There is NO 100% safe amount of alcohol during pregnancy.

About FASD

What is Fetal Alcohol Syndrome?

A more complete term is Fetal Alcohol Spectrum Disorders or FASD, which is a range of effects that can occur in an individual whose mother consumed alcohol during pregnancy. FASD can include physical disabilities as well as difficulties with behavior and learning. There conditions are permanent and lifelong, and there is no cure.

We would like to acknowledge and thank the Minnesota Organization on Fetal Alcohol Syndrome for allowing us to leverage much of their FAQ content for this section. 

About FASD

What is FASD?

Consuming alcohol during pregnancy can cause irreversible damage to an unborn baby.  If a baby is prenatally exposed to alcohol, they are at risk for having Fetal Alcohol Spectrum Disorders (FASD).  FASD is not a diagnosis, but is an umbrella term describing the range of effects that can occur when a developing baby is prenatally exposed to alcohol. These effects may include physical, mental, behavioral, and/or learning disabilities with possible lifelong implications. There are many terms under the FASD umbrella, including these medical diagnoses:

  • Fetal Alcohol Syndrome (FAS)
  • Alcohol Related Neuro-developmental Disorders (ARND)
  • Alcohol Related Birth Defects (ARBD)
  • Partial Fetal Alcohol Syndrome (pFAS)

FASD is a lifetime disability that affects each child differently. Some children with an FASD have specific facial features and tend to be smaller in height and weight. They often have a brain injury that never goes away. This means both the child’s thought process and behaviors may be very different than a child who was not prenatally exposed to alcohol. The brain damage is the most challenging part of this disability.

Find support for and learn more about FASD in your family, as an expectant woman, or as a professional.

What causes FASD?

The only cause of FASD is alcohol use during pregnancy. There is no known safe amount of alcohol to consume during pregnancy. There is also no safe time to consume alcohol during pregnancy. Alcohol can affect the baby during every trimester of pregnancy.

Consuming alcohol up to the 13th week of pregnancy can cause:

  • severe brain damage;
  • problems with the heart, liver and kidneys;
  • miscarriage;
  • facial malformations.

Consuming alcohol between weeks 14 and 26 can cause:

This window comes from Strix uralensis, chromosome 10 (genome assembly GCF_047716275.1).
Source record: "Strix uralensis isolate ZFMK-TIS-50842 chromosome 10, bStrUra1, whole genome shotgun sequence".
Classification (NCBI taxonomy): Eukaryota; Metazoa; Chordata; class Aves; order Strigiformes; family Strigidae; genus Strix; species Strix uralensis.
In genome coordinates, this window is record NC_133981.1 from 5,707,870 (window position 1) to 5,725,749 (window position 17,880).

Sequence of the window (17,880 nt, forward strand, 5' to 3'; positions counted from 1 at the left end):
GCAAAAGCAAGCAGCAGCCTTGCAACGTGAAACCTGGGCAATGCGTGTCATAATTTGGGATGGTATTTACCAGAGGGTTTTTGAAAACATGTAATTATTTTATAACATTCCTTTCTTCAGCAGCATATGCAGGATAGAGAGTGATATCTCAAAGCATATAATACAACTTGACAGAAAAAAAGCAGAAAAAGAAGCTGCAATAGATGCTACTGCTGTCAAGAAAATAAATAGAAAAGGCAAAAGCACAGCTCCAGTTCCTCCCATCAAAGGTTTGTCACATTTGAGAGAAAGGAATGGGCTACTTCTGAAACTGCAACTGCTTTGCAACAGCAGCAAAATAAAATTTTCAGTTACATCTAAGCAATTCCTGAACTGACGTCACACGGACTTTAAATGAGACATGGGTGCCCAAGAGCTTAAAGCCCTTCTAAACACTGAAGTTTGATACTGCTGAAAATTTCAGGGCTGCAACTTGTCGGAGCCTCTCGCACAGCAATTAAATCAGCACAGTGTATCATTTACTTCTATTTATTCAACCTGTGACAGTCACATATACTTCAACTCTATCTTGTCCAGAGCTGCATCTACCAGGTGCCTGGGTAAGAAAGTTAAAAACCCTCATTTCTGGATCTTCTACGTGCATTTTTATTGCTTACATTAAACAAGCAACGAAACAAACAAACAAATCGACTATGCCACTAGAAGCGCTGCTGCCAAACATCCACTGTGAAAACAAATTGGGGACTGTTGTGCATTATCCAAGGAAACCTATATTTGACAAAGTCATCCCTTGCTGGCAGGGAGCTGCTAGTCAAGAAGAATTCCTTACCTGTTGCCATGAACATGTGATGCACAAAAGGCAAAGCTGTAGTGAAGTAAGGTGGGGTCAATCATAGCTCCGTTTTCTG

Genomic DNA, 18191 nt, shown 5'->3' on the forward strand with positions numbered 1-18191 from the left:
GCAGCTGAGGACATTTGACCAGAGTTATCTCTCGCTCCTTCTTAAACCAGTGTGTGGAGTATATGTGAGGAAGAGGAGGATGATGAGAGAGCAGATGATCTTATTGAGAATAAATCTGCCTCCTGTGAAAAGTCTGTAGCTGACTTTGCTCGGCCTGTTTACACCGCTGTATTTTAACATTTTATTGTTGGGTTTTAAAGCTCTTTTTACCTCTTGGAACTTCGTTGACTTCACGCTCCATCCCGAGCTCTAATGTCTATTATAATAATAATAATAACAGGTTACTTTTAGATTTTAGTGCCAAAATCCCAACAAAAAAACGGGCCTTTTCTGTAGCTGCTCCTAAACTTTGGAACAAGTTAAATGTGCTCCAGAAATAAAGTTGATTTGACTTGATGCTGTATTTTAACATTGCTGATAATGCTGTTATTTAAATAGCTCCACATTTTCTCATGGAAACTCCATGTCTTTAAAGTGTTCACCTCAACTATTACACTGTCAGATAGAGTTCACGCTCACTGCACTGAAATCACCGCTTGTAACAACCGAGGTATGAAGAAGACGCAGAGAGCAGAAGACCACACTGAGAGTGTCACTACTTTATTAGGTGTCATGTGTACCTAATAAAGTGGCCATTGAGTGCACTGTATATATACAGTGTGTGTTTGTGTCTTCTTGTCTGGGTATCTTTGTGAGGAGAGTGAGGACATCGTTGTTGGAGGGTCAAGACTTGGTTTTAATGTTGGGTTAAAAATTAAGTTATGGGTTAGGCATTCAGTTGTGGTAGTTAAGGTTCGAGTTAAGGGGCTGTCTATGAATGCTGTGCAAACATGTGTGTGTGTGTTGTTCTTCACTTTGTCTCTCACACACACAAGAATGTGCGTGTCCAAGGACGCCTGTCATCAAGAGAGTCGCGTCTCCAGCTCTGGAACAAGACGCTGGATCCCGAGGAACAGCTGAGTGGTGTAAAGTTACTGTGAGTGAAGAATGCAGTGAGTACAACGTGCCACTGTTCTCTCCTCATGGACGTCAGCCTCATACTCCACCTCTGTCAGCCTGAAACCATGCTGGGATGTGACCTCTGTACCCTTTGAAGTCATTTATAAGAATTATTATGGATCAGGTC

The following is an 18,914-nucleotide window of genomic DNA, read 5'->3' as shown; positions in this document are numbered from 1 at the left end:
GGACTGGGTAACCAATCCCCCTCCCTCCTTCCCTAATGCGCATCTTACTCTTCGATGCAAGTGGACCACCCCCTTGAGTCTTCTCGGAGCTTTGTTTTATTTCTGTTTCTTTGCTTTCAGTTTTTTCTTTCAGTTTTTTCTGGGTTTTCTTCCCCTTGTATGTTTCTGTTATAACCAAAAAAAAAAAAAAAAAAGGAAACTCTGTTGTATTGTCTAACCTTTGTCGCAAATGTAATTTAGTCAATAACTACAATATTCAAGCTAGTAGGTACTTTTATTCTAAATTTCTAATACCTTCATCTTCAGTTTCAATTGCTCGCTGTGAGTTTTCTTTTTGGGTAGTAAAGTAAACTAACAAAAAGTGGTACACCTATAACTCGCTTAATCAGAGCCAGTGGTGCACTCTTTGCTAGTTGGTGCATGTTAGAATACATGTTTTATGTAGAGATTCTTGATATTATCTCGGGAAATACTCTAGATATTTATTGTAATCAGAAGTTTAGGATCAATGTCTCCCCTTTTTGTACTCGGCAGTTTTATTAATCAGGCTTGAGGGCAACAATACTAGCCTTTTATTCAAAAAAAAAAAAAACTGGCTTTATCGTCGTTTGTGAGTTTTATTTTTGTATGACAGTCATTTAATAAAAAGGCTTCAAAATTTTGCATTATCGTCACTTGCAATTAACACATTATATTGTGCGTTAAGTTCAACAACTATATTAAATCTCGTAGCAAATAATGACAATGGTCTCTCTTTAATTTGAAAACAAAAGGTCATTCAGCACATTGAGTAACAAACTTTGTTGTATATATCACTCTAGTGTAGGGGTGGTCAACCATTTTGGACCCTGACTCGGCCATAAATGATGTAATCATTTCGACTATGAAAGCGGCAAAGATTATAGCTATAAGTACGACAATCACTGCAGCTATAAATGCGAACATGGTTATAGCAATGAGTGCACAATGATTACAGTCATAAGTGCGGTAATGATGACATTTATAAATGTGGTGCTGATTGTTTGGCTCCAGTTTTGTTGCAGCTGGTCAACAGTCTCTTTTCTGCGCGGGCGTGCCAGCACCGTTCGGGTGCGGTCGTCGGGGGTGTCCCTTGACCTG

• brain damage;
  • miscarriage;
  • damaged muscles, skin, teeth, glands and bones.

Consuming alcohol between weeks 27 and 40 can cause:

  • brain and lung damage;
  • low birth weight;
  • early labor and delivery.

Are you an expectant mother and worried about your drinking? Find support.

What factors increase the risk of FASD?

There are many factors contributing to whether a child will be permanently damaged during pregnancy with alcohol use. These include:

  • Genetic make up of the biological mother and father
  • History of alcoholism in the biological grandparents and parents
  • General health of the mother
  • Nutrition of the mother
  • Level of prenatal care
  • Trauma surrounding the pregnancy
  • Amount and type alcohol consumed
  • Time when the fetus is exposed

This is by no means is an exhaustive list of factors but enough to realize that it is simply not worth the risk…

Binge drinking or having 4 drinks within a 2 hour period presents the most risk to the fetus

Is there a cure for FASD?

Unfortunately, FASD cannot be cured. The brain damage that occurs to an unborn baby when a pregnant woman consumes alcohol cannot be changed or reversed.  However, people with an FASD can function very well in life when given the right supports.  Supports include a stable and loving home or a job coach and placement program.

What we cannot change about FASD are called Primary disabilities and include:

  • Facial features associated with FAS;
  • Height and weight (small in stature);
  • Brain damage (learning disabilities, memory problems, poor impulse control).

Secondary characteristics are the ones that can be prevented when we deal with the Primary disability properly. Secondary characteristics can include:

  • Mental health problems;
  • Disruptive school experience;
  • Trouble with the law;
  • Confinement (includes jail, mental health and chemical dependency treatment);
  • Inappropriate sexual behavior;
  • Alcohol/drug problems;